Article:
A compulsively readable behind-the-scenes memoir that takes readers inside the weddings section of The New York Times--the good, bad, and just plain weird--through the eyes of a young reporter just as she's falling in love herself.
Growing up in the south, where tradition reigns supreme, Cate Doty thought about weddings . . . a lot. She catered for them, she attended many, she imagined her own. So, when she moved to New York City in pursuit of love--and to write for The New York Times--she finds her natural home in the wedding section, a first step to her own happily-ever-after, surely. Soon Cate is thrown into the cutthroat world of the metropolitan society pages, experiencing the lengths couples go to have their announcements accepted and the lengths the writers go in fact-checking their stories; the surprising, status-signaling details that matter most to brides and grooms; and the politics of the paper at a time of vast cultural and industry changes.
Reporting weekly on couples whose relationships seem enviable--or eye-roll worthy--and dealing with WASPy grandparents and last-minute snafus, Cate is surrounded by love, or what we're told to believe is love. But when she starts to take the leap herself, she begins to ask her own questions about what it means to truly commit...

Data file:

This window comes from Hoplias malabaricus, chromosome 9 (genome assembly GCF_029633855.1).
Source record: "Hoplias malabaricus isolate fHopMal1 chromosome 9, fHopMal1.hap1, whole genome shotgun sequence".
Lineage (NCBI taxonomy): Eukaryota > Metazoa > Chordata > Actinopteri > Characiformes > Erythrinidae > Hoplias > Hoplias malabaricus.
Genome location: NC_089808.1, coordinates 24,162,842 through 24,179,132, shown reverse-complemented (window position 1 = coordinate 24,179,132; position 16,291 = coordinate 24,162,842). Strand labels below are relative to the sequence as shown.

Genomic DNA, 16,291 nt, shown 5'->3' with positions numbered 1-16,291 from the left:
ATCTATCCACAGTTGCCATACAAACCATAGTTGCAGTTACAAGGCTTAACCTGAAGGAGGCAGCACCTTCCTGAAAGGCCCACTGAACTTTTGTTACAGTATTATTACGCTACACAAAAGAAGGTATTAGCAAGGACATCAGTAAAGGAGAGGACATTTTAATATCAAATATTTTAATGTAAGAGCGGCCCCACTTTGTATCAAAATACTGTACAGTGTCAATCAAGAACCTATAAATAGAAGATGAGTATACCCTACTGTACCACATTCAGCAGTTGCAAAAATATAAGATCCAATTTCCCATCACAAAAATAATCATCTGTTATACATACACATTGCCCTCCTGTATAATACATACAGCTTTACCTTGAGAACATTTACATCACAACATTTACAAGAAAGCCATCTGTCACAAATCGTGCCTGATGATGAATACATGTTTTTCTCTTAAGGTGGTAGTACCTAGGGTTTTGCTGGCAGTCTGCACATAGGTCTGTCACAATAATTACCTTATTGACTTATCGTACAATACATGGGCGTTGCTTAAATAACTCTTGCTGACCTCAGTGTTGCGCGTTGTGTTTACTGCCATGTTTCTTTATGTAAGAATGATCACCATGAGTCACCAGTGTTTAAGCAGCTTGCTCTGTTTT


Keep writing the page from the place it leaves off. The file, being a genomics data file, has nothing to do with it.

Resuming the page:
Warm, witty, and keenly observed, Mergers and Acquisitions is an enthralling dive into one of society's most esteemed institutions, its creators and subjects, and a young woman's coming-of-age.
Journalist Doty's boisterous debut combines memoir with a behind-the-scenes look at the New York Times style section and a survey of modern marriage trends. Soon after graduating from UNC in 2002, Doty, who "loved nothing more... than playing dress-up in my mom's homemade wedding dress" as a girl, landed a job writing wedding announcements for the Times. Doty tracks the evolution of the paper's society pages from the appearance of the first wedding announcement in 1851 to the first inclusion of a same-sex couple in 2012, shares details of the selection process (announcements typically chosen for publication are "chronicle of power"), and describes the awkwardness of fact-checking the backgrounds of marquee couples whose announcements were set to appear "above the fold." Throughout, she interweaves biographical details about her childhood in the South, reflects on how the institution of marriage has changed as a result of women's empowerment, and offers an intimate look at the ups and downs of her love life in New York City and her own marriage (which was announced by the Times in 2010). Laced with frank reflection and entertaining anecdotes, this is a winning portrait of love and ambition in the 21st century.
Author capitalized on her time at the NYT to sell a woke, leftist themed memoir.